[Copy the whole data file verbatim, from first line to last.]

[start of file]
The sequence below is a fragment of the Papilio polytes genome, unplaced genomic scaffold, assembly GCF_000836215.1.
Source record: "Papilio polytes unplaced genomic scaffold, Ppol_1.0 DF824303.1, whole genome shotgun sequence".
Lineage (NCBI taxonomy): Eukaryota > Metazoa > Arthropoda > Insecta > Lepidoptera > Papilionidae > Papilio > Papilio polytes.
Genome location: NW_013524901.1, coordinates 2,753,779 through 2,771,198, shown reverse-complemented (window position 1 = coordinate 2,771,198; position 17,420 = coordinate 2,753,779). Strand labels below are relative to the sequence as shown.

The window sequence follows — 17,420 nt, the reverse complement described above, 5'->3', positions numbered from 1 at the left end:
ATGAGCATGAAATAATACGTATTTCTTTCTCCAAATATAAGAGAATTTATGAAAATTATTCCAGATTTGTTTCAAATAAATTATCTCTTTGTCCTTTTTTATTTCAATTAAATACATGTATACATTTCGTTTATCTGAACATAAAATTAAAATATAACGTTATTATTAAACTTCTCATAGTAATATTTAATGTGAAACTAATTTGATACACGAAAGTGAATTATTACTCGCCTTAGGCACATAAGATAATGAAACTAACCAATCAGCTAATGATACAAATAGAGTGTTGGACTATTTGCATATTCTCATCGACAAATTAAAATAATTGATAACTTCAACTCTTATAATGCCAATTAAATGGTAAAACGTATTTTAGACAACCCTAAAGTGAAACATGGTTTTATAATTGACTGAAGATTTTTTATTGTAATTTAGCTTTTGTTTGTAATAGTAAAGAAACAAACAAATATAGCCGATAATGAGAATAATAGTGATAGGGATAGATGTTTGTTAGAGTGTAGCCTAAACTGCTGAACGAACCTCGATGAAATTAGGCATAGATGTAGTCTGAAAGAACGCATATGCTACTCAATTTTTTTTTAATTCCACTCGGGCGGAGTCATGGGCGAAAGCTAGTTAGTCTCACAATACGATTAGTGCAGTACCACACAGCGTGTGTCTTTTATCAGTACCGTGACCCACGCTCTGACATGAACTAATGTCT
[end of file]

The sequence below is a fragment of the Papilio polytes genome, unplaced genomic scaffold, assembly GCF_000836215.1.
Source record: "Papilio polytes unplaced genomic scaffold, Ppol_1.0 DF824303.1, whole genome shotgun sequence".
Lineage (NCBI taxonomy): Eukaryota > Metazoa > Arthropoda > Insecta > Lepidoptera > Papilionidae > Papilio > Papilio polytes.
Genome location: NW_013524901.1, coordinates 2,753,779 through 2,771,198, shown reverse-complemented (window position 1 = coordinate 2,771,198; position 17,420 = coordinate 2,753,779). Strand labels below are relative to the sequence as shown.

The window sequence follows — 17,420 nt, the reverse complement described above, 5'->3', positions numbered from 1 at the left end:
ATGAGCATGAAATAATACGTATTTCTTTCTCCAAATATAAGAGAATTTATGAAAATTATTCCAGATTTGTTTCAAATAAATTATCTCTTTGTCCTTTTTTATTTCAATTAAATACATGTATACATTTCGTTTATCTGAACATAAAATTAAAATATAACGTTATTATTAAACTTCTCATAGTAATATTTAATGTGAAACTAATTTGATACACGAAAGTGAATTATTACTCGCCTTAGGCACATAAGATAATGAAACTAACCAATCAGCTAATGATACAAATAGAGTGTTGGACTATTTGCATATTCTCATCGACAAATTAAAATAATTGATAACTTCAACTCTTATAATGCCAATTAAATGGTAAAACGTATTTTAGACAACCCTAAAGTGAAACATGGTTTTATAATTGACTGAAGATTTTTTATTGTAATTTAGCTTTTGTTTGTAATAGTAAAGAAACAAACAAATATAGCCGATAATGAGAATAATAGTGATAGGGATAGATGTTTGTTAGAGTGTAGCCTAAACTGCTGAACGAACCTCGATGAAATTAGGCATAGATGTAGTCTGAAAGAACGCATATGCTACTCAATTTTTTTTTAATTCCACTCGGGCGGAGTCATGGGCGAAAGCTAGTTAGTCTCACAATACGATTAGTGCAGTACCACACAGCGTGTGTCTTTTATCAGTACCGTGACCCACGCTCTGACATGAACTAATGTCT